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What are the Different Types of Cartilage Treatment?

Article Details
  • Written By: Malcolm Tatum
  • Edited By: Bronwyn Harris
  • Last Modified Date: 27 December 2019
  • Copyright Protected:
    2003-2020
    Conjecture Corporation
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Cartilage problems of different types require a wide range of cartilage treatment in order to restore proper function. In some cases, the problem has to do with some type of cartilage injury sustained during exercise or during an accident. At other times, the cartilage treatment is necessary to help correct a physical defect of some sort. With many of these treatments, there are at least a couple of potential liabilities that come along with the benefits.

One form of cartilage treatment is known as microfracture. This technique is used to help stimulate the body’s ability to grow new cartilage when existing cartilage has been damaged severely. This approach involves penetrating the bone, creating access to the marrow. The marrow cells are then free to move into the damaged area and promote the reproduction of healthy cartilage.

Microfracture is one of the least invasive of all cartilage treatment solutions for replacing damaged cartilage. As such, it normally requires a single surgical session, and the risks of complications are extremely small. At the same time, the new cartilage created from the marrow is not considered to be as enduring as normal cartilage, creating some concerns that additional treatment may be necessary in later years.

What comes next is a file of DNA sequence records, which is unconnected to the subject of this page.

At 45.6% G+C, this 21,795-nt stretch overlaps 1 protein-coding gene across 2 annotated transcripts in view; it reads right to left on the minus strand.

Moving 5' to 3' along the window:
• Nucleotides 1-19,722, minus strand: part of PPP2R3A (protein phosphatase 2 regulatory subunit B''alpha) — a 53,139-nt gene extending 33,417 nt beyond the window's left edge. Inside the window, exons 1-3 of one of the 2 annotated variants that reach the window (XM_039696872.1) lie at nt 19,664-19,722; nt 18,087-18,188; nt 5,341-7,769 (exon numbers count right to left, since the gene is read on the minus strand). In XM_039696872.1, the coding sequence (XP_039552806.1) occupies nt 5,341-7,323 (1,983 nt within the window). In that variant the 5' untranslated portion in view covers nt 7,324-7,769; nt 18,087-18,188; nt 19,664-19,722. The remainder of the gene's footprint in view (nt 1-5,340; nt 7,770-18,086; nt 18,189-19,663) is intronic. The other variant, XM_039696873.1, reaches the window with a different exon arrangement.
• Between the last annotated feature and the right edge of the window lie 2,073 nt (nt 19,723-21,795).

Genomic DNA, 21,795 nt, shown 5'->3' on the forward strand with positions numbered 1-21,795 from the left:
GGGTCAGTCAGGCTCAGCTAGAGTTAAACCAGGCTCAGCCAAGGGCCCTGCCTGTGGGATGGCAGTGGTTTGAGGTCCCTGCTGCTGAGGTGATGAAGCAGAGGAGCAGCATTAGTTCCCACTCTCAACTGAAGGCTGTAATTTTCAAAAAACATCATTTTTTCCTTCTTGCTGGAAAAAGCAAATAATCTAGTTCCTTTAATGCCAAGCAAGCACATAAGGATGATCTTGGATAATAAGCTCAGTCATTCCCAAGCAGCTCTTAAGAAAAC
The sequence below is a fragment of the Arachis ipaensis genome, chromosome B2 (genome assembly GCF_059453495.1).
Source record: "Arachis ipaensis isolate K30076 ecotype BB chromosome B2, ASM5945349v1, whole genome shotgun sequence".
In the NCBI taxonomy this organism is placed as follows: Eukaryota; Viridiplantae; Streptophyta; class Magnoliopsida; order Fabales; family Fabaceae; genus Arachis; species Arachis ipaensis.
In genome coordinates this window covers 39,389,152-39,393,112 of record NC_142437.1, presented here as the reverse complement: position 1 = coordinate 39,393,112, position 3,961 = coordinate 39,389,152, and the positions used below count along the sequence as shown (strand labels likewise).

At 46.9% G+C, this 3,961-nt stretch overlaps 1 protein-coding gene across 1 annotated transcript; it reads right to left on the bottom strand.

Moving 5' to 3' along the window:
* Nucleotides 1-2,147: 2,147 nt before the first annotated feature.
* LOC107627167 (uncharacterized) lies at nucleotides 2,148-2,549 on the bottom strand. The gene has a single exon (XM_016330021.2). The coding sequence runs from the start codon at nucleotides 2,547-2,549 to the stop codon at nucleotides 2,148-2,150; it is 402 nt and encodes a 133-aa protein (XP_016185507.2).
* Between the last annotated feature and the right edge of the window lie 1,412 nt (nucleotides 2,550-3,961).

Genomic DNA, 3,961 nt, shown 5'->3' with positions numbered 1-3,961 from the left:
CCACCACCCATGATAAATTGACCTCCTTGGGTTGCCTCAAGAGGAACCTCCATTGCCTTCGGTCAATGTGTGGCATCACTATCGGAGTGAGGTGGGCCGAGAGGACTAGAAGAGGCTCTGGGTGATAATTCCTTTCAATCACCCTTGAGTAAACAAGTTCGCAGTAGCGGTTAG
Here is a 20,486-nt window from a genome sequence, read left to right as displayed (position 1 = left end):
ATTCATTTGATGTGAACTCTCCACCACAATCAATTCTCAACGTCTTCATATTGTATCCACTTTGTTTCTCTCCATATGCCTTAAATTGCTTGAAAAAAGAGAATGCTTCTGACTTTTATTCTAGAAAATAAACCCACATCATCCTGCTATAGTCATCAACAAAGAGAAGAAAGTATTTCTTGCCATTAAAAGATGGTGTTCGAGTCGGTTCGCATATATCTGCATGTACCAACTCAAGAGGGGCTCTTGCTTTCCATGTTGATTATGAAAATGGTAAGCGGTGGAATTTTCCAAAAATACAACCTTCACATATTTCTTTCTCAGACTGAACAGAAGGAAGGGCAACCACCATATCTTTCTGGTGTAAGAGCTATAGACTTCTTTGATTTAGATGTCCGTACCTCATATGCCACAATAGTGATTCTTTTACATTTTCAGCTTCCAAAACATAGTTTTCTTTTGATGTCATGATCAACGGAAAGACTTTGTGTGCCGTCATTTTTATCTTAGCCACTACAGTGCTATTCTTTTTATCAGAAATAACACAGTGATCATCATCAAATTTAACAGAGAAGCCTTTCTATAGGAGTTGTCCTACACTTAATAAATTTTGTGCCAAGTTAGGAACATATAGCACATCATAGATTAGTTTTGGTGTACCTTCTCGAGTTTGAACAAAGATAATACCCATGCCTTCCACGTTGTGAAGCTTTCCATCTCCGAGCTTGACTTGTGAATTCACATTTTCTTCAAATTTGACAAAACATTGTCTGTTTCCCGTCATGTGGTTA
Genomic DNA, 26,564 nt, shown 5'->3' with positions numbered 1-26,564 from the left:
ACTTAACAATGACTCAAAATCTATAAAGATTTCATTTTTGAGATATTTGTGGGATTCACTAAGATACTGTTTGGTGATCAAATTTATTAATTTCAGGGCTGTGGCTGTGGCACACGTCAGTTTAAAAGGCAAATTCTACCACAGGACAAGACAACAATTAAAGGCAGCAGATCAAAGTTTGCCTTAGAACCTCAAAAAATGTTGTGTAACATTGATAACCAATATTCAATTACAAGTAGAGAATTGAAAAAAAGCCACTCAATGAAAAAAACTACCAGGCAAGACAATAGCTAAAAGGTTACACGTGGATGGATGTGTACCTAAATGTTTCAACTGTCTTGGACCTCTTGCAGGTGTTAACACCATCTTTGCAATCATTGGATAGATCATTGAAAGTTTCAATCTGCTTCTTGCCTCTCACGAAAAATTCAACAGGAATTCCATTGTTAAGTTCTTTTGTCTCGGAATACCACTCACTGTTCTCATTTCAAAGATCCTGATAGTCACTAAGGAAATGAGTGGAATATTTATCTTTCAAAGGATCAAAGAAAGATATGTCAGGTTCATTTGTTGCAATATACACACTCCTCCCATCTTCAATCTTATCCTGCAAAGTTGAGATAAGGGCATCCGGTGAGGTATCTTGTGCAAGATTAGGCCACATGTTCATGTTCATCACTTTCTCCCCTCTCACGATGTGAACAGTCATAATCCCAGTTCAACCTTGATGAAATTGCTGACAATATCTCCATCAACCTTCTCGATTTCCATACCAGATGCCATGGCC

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Another type of cartilage treatment is the cartilage transfer. With this approach, small plugs of healthy cartilage is harvested from undamaged areas, then transplanted to the site of the damaged cartilage. Like the microfracture process, cartilage transfer helps to stimulate the growth of new cartilage to cover the damaged area. At present, this type of cartilage repair is used on knee joints, and is only considered effective if the damaged area is relatively small.

Cartilage implantation is a treatment that calls for removing healthy cartilage plugs, and growing them outside the body, in a controlled environment. Once the plugs have generated enough cartilage to repair the damaged area, the tissue is transplanted back into the host. As with the transfer approach, implantation is a type of cartilage treatment that is limited in applications, and may not be the best solution in some instances.

When arthritis or a similar ailment has led to deterioration of cartilage, one approach is known as arthroscopic lavage and debridement. This approach can help relieve stress on the joint, and provide at least a measure of relief from the recurring pain. However, this type of treatment does not necessarily work well with all joints, and can sometimes create recurring pain that must be managed.

As modern medicine continues to explore possible solutions for cartilage damage and defects, the scope of treatment is likely to increase. In the interim, it is a good idea to discuss all relevant treatment options with your physician. This includes medications that can help minimize the pain while a permanent solution to the joint problem is identified and implemented.

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